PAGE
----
The first thing I noticed was the paddle shifters for the turn signals. I noticed these because the guy letting me take it for a test ride didn’t explain them to me!
All BMWs of the time (and some other brands) had these paddle shifters. They did until the early-mid 2010s. After that, BMW shifted to what they call a “comfort” turn signal switch, which is a regular left/right/cancel button on the left controller.
Truth be told, I don’t really care. I find the paddle shifters just as intuitive as any other bit of a motorcycle’s controls. I like buttons (and dials) too. My main complaint was that switching between bikes was a bit annoying. Secondly, there’s more things that might fail.
Speaking of dials, I do really like the instrument cluster of the BMW K 1200 RS. Here’s a pic of it.
Ah, look at that dash. Big analogue gauges. Fuel and temperature gauges. Just like on my much more modern Hayabusa — and one of the weird reasons I love the thing. Although this one looks much more like a 1960s Space Shuttle simulator.
Secondly, I noticed that my BMW K 1200 RS didn’t handle like other motorcycles I had ridden before. But that’s because I hadn’t ridden bikes so heavy, nor with a Telelever front suspension.
Telelever works by using a single spring/shock unit at the front. The spring/shock is supported by a wishbone. The fork tubes still slide, but they don’t do any damping. The fork is essentially just there for holding the wheel and brakes in place.
The effect of telelever is quite interesting, particularly on a heavy bike. The goal of suspension tuning is to optimise for stability, traction, and comfort. Telelever helps achieve this because the suspension geometry adjusts under braking and acceleration.
For example, when you brake heavily with a telelever setup, the front strut compresses, but the forks (which are further out from the pivot point of the telelever wishbone) compress less. This pushes the forks out, increasing the rake. This helps with a feeling of stability.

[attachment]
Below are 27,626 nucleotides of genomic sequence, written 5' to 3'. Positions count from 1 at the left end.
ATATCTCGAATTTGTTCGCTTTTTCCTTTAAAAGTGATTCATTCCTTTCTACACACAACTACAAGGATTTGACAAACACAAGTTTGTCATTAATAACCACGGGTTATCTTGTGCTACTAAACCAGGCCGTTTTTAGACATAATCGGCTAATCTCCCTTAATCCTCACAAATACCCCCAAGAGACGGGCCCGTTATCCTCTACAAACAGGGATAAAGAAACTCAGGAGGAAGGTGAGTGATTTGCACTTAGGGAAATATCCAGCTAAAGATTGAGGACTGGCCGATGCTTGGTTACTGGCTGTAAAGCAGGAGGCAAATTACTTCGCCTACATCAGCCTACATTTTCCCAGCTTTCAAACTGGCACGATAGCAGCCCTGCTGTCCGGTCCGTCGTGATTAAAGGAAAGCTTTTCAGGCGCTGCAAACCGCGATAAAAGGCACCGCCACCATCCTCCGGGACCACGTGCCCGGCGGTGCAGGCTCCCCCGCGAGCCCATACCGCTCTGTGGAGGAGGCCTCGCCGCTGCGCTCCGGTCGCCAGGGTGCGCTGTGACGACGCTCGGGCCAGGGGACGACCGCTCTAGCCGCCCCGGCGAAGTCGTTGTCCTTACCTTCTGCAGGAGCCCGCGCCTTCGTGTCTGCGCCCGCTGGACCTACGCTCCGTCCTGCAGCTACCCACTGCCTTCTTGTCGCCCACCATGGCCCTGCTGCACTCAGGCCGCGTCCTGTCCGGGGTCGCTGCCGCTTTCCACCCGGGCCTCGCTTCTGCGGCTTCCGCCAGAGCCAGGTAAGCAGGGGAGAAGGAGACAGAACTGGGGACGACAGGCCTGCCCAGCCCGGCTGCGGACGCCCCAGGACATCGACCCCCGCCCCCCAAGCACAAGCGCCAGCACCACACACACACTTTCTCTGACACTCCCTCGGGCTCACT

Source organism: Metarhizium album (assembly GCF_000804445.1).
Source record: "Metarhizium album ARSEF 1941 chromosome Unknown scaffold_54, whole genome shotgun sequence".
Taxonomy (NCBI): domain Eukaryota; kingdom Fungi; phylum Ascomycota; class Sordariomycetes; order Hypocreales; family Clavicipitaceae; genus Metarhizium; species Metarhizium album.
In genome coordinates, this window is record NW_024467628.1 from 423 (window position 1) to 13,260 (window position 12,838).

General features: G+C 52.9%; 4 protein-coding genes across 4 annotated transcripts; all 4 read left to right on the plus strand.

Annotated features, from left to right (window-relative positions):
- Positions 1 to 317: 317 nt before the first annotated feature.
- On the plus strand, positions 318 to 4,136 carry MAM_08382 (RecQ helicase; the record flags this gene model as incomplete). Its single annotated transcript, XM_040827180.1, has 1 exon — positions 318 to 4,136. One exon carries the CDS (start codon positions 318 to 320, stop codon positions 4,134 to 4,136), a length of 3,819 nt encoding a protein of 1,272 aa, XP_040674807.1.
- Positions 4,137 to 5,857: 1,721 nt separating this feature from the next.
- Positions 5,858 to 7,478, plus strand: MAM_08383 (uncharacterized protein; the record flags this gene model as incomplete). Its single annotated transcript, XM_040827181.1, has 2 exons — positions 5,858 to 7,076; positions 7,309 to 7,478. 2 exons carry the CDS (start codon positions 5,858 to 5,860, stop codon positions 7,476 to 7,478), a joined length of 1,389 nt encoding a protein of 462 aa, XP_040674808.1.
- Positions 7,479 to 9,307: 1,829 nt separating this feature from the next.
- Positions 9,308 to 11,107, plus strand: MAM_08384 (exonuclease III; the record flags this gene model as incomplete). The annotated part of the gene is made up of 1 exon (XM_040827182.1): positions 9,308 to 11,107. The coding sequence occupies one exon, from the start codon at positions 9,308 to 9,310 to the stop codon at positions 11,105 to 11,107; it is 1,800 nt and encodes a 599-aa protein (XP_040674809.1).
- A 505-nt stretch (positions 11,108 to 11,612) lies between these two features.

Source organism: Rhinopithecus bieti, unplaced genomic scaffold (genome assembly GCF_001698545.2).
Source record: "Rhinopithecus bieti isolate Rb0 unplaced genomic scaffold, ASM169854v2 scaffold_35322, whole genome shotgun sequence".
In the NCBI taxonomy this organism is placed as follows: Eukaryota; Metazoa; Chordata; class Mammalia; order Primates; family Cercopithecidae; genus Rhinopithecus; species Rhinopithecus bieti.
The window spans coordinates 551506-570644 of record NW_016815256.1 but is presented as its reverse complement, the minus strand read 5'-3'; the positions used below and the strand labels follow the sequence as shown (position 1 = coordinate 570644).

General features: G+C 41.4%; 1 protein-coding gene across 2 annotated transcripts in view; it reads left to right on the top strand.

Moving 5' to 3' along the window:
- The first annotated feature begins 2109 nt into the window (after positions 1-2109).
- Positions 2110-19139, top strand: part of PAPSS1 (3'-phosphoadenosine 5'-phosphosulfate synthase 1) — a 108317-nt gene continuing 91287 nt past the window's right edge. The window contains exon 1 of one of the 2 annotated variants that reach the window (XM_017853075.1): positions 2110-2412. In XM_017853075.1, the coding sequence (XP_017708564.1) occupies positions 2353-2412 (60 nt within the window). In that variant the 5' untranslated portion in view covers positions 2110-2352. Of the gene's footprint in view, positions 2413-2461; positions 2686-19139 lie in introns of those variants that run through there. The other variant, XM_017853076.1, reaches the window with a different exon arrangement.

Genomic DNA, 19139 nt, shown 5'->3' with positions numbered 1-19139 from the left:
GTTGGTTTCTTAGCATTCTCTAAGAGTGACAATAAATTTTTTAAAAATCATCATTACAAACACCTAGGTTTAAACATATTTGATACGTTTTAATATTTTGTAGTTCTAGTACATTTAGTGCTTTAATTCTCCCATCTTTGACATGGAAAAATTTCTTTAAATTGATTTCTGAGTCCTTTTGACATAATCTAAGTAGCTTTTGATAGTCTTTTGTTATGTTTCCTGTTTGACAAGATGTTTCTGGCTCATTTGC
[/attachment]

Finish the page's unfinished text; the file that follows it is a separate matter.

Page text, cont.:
Unfortunately, this can also lead to a feeling of “vagueness” in the front-end. I think it just feels different to other bikes. I’m not a racer so I don’t know the exact feeling of connectedness that racers want from the front-end of their motorcycles. I do know that BMW did put telelever in one race bike, the HP2, but that was a short-lived experiment before the BMW S 1000 RR firmly captured our hearts with its conventional forks (and many other virtues).
Enough about other BMWs. Let’s talk about the engine.
The next thing I noticed that was different about the K 1200 RS was the engine. At first opportunity on my test ride, I grabbed the throttle. I didn’t get a “whoosh”, but a determined surge forward that kept going. I was hooked! Four-cylinder bikes became my new thing.
When commuting, I frequently noticed how easy it was to go fast on a K 1200 RS. Small bikes let you know they’re going fast very viscerally (the smaller they are, the more visceral the feeling). But big sport touring bikes commit a bit of sorcery by feeling the same way they do at low speeds to how they do at freeway speeds. No matter what the pace, you turn the throttle and it goes forwards.
In theory, the K 1200 RS has a top speed over 120 mph. I never pushed it over 100, but it was much more comfortable there than any other bike I had owned.
Finally, let’s talk about comfort.